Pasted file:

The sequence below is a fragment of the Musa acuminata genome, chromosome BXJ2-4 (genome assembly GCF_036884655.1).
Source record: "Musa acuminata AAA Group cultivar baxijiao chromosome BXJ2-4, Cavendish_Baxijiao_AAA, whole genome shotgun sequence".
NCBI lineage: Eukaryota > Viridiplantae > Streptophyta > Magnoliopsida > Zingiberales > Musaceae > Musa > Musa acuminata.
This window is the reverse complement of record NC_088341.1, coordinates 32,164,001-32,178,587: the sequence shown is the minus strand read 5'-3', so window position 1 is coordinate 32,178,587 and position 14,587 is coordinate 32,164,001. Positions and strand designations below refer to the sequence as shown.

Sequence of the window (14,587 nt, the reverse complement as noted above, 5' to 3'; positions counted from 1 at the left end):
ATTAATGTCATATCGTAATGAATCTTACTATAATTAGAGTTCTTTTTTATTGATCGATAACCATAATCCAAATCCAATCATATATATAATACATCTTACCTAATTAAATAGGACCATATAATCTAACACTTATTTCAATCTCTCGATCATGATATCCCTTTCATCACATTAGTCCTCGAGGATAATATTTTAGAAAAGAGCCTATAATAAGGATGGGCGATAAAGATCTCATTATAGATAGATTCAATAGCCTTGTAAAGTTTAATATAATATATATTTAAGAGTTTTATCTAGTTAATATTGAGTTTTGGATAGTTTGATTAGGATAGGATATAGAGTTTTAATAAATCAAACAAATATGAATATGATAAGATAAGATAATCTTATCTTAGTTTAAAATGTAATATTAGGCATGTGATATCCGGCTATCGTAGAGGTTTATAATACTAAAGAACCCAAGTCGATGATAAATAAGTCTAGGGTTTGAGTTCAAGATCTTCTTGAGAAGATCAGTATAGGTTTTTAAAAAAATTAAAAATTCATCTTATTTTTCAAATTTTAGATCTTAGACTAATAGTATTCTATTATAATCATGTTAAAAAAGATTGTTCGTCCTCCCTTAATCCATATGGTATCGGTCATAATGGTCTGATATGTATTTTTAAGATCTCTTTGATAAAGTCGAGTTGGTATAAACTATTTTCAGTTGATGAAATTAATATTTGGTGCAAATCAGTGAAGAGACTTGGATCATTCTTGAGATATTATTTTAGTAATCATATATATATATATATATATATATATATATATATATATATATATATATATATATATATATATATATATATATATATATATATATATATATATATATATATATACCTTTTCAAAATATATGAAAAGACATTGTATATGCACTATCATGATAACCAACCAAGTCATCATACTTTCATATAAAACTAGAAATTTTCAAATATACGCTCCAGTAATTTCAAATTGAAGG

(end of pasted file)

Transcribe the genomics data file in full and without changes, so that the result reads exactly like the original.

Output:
The sequence below is a fragment of the Musa acuminata genome, chromosome BXJ2-4 (genome assembly GCF_036884655.1).
Source record: "Musa acuminata AAA Group cultivar baxijiao chromosome BXJ2-4, Cavendish_Baxijiao_AAA, whole genome shotgun sequence".
NCBI lineage: Eukaryota > Viridiplantae > Streptophyta > Magnoliopsida > Zingiberales > Musaceae > Musa > Musa acuminata.
This window is the reverse complement of record NC_088341.1, coordinates 32,164,001-32,178,587: the sequence shown is the minus strand read 5'-3', so window position 1 is coordinate 32,178,587 and position 14,587 is coordinate 32,164,001. Positions and strand designations below refer to the sequence as shown.

Sequence of the window (14,587 nt, the reverse complement as noted above, 5' to 3'; positions counted from 1 at the left end):
ATTAATGTCATATCGTAATGAATCTTACTATAATTAGAGTTCTTTTTTATTGATCGATAACCATAATCCAAATCCAATCATATATATAATACATCTTACCTAATTAAATAGGACCATATAATCTAACACTTATTTCAATCTCTCGATCATGATATCCCTTTCATCACATTAGTCCTCGAGGATAATATTTTAGAAAAGAGCCTATAATAAGGATGGGCGATAAAGATCTCATTATAGATAGATTCAATAGCCTTGTAAAGTTTAATATAATATATATTTAAGAGTTTTATCTAGTTAATATTGAGTTTTGGATAGTTTGATTAGGATAGGATATAGAGTTTTAATAAATCAAACAAATATGAATATGATAAGATAAGATAATCTTATCTTAGTTTAAAATGTAATATTAGGCATGTGATATCCGGCTATCGTAGAGGTTTATAATACTAAAGAACCCAAGTCGATGATAAATAAGTCTAGGGTTTGAGTTCAAGATCTTCTTGAGAAGATCAGTATAGGTTTTTAAAAAAATTAAAAATTCATCTTATTTTTCAAATTTTAGATCTTAGACTAATAGTATTCTATTATAATCATGTTAAAAAAGATTGTTCGTCCTCCCTTAATCCATATGGTATCGGTCATAATGGTCTGATATGTATTTTTAAGATCTCTTTGATAAAGTCGAGTTGGTATAAACTATTTTCAGTTGATGAAATTAATATTTGGTGCAAATCAGTGAAGAGACTTGGATCATTCTTGAGATATTATTTTAGTAATCATATATATATATATATATATATATATATATATATATATATATATATATATATATATATATATATATATATATATATATATATATATATATATATATATATATACCTTTTCAAAATATATGAAAAGACATTGTATATGCACTATCATGATAACCAACCAAGTCATCATACTTTCATATAAAACTAGAAATTTTCAAATATACGCTCCAGTAATTTCAAATTGAAGG